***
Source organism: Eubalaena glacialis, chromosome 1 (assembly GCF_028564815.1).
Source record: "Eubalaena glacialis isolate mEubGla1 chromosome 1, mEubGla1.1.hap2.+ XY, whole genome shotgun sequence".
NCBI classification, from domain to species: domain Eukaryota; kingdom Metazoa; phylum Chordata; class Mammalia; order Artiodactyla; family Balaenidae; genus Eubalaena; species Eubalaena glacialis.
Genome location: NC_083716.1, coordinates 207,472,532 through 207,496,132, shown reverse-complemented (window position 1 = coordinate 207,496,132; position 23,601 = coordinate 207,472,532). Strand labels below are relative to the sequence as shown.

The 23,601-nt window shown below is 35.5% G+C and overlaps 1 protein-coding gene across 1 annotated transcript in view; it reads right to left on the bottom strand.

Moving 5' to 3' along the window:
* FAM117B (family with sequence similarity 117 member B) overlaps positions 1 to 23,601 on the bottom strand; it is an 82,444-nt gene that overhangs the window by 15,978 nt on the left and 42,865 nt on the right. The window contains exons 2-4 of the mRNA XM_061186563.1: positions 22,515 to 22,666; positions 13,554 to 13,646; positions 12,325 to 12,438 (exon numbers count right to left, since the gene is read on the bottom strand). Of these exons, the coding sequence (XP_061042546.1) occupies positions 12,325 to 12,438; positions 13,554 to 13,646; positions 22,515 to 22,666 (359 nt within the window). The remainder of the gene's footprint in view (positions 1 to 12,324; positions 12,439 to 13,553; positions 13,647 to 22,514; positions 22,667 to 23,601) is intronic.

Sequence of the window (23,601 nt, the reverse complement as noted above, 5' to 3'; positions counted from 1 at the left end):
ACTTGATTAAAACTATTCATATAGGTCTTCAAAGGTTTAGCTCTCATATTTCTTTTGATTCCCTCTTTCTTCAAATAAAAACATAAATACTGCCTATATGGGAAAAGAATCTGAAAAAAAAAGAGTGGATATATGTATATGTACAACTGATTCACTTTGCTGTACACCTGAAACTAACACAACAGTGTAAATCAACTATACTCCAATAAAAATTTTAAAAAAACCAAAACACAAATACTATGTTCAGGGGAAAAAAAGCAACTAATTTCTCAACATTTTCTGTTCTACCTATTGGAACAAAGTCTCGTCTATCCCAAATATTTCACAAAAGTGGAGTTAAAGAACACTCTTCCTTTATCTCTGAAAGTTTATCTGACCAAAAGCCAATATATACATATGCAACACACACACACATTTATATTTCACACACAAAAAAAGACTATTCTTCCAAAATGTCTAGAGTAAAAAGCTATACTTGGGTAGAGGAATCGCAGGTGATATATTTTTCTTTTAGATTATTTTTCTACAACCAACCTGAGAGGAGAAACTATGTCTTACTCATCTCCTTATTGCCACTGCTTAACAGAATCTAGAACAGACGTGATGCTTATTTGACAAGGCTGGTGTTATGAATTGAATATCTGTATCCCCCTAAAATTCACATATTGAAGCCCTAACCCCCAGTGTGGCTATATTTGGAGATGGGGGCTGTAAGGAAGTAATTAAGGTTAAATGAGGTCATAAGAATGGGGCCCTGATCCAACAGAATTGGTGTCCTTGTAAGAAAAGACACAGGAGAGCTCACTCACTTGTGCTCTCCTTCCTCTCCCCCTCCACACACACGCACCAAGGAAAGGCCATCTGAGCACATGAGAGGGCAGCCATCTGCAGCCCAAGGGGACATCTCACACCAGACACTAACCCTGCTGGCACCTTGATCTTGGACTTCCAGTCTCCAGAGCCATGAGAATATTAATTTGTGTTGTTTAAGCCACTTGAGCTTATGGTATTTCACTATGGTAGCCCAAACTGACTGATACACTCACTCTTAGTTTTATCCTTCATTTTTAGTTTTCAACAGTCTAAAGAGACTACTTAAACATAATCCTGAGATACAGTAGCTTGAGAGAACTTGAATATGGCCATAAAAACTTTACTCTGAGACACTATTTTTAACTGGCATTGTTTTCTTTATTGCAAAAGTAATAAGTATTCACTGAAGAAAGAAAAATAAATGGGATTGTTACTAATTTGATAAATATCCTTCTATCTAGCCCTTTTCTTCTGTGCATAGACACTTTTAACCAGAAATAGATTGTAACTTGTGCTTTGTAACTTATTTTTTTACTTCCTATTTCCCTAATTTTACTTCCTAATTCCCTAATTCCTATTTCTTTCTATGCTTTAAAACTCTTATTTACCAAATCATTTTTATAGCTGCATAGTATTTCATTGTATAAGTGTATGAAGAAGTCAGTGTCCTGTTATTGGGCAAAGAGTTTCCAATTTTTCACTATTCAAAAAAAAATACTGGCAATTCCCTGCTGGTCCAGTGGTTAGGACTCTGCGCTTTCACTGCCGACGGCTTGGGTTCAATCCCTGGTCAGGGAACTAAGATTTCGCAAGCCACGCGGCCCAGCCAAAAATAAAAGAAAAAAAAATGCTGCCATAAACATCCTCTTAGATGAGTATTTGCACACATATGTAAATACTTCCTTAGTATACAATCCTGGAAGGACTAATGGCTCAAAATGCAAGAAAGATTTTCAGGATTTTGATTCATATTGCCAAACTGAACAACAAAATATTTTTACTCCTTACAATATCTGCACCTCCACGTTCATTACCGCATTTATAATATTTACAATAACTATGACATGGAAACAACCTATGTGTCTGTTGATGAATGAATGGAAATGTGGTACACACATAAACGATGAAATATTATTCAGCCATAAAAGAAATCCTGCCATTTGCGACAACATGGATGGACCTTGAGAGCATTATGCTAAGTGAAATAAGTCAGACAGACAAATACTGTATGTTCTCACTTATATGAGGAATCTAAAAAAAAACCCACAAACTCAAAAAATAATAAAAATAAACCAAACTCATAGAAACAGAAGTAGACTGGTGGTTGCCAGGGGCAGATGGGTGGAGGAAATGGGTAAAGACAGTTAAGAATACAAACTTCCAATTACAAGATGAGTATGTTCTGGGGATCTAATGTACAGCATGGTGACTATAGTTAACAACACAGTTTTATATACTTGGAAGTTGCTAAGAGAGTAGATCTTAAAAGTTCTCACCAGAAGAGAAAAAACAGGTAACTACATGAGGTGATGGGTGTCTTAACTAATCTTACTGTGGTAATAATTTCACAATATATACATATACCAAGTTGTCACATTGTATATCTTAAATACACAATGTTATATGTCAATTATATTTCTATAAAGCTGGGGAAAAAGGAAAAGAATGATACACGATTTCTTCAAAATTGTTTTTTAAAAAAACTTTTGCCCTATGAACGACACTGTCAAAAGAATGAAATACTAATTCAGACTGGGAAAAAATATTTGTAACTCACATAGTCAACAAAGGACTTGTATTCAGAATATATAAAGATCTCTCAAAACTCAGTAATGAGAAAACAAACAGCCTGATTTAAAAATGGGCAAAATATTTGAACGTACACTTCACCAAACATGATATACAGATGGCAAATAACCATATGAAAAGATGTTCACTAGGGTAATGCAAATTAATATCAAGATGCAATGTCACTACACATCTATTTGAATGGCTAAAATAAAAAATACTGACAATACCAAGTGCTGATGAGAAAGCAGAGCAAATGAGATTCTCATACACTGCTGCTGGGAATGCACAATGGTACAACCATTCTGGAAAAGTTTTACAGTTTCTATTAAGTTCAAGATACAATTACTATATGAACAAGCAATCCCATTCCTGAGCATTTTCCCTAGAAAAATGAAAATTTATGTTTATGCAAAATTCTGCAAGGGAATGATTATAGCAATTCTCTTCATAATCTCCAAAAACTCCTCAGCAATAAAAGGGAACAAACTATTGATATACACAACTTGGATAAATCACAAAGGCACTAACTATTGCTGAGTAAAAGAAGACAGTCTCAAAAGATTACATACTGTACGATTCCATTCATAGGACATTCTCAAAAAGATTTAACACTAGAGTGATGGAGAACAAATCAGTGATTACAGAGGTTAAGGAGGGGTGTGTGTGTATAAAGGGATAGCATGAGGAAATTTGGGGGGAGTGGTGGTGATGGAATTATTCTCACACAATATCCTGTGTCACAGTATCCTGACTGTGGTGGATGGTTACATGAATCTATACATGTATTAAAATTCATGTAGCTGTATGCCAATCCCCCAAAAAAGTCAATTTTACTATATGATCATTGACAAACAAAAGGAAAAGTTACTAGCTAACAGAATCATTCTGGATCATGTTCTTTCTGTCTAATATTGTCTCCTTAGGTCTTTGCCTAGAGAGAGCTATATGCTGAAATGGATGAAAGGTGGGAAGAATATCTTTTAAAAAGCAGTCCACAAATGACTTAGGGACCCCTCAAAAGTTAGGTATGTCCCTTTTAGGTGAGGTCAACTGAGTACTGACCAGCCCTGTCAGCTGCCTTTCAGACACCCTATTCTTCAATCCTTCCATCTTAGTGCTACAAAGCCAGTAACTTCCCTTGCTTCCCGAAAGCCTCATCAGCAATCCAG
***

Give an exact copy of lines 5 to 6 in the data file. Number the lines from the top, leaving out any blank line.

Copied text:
The 23,601-nt window shown below is 35.5% G+C and overlaps 1 protein-coding gene across 1 annotated transcript in view; it reads right to left on the bottom strand.

Moving 5' to 3' along the window: